By Nabila Natasha
The art of networking has the power to open the doors for great job and career opportunities which may be of advantage for undergraduates especially during current COVID-19 era.
There is no better and convenient place to start networking than being in a university circle filled with a pool of talents and expertise from various fields.
It is a strategic environment for undergraduates to build their networking with lecturers, fellow undergraduates, administration officials and other professionals through events or webinars. Another plus point is networking during your internship.
Networking seems to favour the extroverts rather than introverts but fret not as networking is not as scary as it may seem. Regardless of personality type, you can make full use of your characteristics and strengths in a conversation as long as you are determined to learn about the person you want to network with.
Nonetheless, according to Forbes, curiosity and showing genuine interest are keys to engaging in a fruitful conversation. Keep in mind that a strategic networking is a balanced relationship which means involving both taking and offering something of value.
You may wonder as an undergraduate what you have to offer but worry not. It could be as simple as sharing a news article on a topic of shared interest that was not well spread out online.
With a proper plan to develop the relationships you need to help with your goal, you’ll be able to note the difference in your job searching outcome.
Here are the guidelines to help you develop your networking strategy:
Networking is a strategic process instead of a one-time pursuit. Thus, strategic networking is essential where you first determine the pathway you are attempting to walk on.
As you start to develop your network by reaching out to people, ask yourself what your goal is in your career and your motive to build a specific connection with an individual. Otherwise, an unstructured networking will not give you the results.
You should not only establish connections with people within your field or industry but also explore beyond that. According to Ivan Misner, Ph.D, author of ‘Networking Like a Pro’ ,“diversity is key to growing a strong personal network.”
When you create a strong network of skillful individuals who have the expertise in areas where you are lacking then you represent a wider sphere of knowledge compared to when you stand alone.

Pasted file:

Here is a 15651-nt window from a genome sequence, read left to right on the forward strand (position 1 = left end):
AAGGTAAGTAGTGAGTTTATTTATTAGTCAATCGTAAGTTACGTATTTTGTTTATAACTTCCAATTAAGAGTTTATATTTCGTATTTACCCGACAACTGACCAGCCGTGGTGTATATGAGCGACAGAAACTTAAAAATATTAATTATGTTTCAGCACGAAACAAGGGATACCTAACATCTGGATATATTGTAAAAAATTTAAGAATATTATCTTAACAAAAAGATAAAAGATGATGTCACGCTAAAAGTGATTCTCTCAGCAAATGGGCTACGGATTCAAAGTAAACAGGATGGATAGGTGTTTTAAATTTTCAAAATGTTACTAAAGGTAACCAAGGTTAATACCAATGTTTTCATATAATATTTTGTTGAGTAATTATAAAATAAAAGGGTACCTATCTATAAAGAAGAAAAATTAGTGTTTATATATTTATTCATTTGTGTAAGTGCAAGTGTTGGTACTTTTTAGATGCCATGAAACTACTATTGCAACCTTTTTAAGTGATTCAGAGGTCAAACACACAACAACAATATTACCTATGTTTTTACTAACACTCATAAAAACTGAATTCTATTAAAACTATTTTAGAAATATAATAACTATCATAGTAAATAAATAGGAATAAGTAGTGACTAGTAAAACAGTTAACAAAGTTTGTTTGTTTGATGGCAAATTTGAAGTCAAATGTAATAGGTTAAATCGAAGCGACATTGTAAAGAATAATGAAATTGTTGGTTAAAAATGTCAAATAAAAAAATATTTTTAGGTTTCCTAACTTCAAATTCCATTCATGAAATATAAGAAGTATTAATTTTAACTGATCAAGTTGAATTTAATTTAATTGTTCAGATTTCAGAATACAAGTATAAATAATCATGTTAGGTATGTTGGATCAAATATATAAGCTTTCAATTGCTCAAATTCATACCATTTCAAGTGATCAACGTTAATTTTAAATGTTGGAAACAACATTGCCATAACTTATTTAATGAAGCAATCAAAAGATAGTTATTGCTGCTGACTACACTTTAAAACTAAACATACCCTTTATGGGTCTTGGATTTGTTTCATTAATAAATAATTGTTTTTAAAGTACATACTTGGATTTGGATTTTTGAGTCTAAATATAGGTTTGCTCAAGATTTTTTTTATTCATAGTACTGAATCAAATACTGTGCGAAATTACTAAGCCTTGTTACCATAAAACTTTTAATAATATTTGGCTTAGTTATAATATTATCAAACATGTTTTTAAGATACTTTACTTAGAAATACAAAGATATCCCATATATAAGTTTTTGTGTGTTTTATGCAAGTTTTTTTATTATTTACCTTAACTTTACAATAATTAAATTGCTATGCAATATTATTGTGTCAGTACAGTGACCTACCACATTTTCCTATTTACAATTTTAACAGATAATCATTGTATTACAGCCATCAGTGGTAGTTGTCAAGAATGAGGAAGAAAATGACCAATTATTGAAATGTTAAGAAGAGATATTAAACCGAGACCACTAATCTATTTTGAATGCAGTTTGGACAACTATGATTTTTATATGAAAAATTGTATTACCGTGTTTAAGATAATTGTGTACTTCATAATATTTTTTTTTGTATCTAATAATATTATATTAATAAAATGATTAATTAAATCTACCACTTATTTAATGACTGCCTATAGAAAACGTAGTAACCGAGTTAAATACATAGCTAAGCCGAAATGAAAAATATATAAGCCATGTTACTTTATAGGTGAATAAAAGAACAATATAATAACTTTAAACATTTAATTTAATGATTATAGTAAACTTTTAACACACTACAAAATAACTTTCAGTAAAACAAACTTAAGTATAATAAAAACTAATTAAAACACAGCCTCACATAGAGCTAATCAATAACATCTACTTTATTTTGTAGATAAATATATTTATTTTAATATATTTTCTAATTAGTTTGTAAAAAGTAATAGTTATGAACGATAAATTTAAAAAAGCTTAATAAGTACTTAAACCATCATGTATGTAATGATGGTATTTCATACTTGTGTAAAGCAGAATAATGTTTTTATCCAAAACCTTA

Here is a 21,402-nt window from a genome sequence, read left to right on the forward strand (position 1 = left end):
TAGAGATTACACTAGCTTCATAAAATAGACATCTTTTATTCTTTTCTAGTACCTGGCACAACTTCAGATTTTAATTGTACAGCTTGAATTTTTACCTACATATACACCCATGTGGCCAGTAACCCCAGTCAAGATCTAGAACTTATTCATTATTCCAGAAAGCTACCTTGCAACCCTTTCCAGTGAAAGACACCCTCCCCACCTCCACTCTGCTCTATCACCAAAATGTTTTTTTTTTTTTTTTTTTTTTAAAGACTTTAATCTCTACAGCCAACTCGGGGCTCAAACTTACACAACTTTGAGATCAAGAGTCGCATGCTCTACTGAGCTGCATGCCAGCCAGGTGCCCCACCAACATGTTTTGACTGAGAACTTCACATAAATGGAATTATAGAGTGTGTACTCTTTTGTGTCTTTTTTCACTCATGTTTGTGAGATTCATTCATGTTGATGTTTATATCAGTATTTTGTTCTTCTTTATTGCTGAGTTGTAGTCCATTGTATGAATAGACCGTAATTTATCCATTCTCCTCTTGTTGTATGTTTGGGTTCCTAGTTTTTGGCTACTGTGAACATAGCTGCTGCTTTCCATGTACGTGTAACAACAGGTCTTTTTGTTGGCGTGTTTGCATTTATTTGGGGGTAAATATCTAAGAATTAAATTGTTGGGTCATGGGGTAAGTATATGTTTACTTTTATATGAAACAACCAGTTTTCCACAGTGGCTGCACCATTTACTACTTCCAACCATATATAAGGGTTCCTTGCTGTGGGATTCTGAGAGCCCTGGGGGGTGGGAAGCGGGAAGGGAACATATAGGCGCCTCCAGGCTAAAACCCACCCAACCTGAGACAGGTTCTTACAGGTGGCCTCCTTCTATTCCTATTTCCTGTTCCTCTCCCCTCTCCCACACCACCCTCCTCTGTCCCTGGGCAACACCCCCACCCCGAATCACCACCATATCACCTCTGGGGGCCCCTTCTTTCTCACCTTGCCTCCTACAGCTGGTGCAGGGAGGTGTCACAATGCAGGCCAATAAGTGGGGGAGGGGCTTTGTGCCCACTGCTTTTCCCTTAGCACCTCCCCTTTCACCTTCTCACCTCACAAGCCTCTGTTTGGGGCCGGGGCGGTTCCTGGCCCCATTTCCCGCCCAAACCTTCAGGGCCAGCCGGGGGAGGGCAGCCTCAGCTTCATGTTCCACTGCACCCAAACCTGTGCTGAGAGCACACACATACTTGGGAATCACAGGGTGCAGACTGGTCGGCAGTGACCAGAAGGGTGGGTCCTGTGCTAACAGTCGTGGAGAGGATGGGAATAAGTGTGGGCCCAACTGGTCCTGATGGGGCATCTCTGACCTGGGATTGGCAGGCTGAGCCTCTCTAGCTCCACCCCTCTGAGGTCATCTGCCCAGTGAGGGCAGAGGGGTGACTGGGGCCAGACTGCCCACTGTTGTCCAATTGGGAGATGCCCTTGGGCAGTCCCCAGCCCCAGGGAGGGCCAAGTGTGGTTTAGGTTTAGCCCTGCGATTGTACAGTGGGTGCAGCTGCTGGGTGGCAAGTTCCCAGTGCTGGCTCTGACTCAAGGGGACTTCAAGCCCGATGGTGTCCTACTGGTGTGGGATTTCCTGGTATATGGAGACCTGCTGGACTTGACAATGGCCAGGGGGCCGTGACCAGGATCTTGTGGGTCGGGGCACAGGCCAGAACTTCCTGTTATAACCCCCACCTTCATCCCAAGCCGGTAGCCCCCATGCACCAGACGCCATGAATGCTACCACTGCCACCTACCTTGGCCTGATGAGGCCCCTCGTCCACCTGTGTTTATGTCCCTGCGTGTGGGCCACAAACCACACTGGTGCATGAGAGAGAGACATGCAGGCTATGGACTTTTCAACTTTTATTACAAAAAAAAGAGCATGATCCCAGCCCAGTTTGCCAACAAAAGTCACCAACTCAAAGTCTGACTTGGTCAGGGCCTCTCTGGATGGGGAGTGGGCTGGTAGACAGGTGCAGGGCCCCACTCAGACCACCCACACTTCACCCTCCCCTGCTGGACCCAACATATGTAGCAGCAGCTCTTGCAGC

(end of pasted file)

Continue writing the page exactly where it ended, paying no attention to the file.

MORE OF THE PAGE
Once you’ve forged new relationships, you can group them into how well you know them. This allows you to map out who you know, and which relationships need to be further nourished.
Boosting your LinkedIn
Often LinkedIn is viewed as primarily used for professional networking purposes (ie. employers posting jobs and job hunters publishing their resume). In fact, it is also a social media platform where you can reach out and connect with individuals desirably beyond an average business conversation.
According to Charlotte Beyer, author of ‘Relationship Alpha: The Emerging Competitive Advantage in Wealth Management’, people commonly go silent with their LinkedIn network. It then might lead them to thinking that the networking platform cannot help them to get a job.
Some are even inactive on LinkedIn and did not take the step to post articles or stories of mutual interests nor commenting and liking captivating posts of others within their network.
Knowing about a person before you interact with them is crucial as it allows you to display what may seem as a genuine interest which can be exhibited through your questions. This way you have a greater chance of establishing a more permanent connection.
LinkedIn has made it easier to gather about a person and seeing their posts which reflect their interests that will prepare you for your meeting with an individual of your interest. It gives you cues and clues of the conversation’s direction.
Wait no more and engage in this new game plan of networking that might land you that dream job of yours.***
- IIUMSU Election: Guidelines available for both candidates and voters - March 28, 2021
- COVID-19 Update: 2,232 new cases, cumulative cases third highest in SE Asia - January 11, 2021
- COVID-19 update: 2,018 cases and one death - December 21, 2020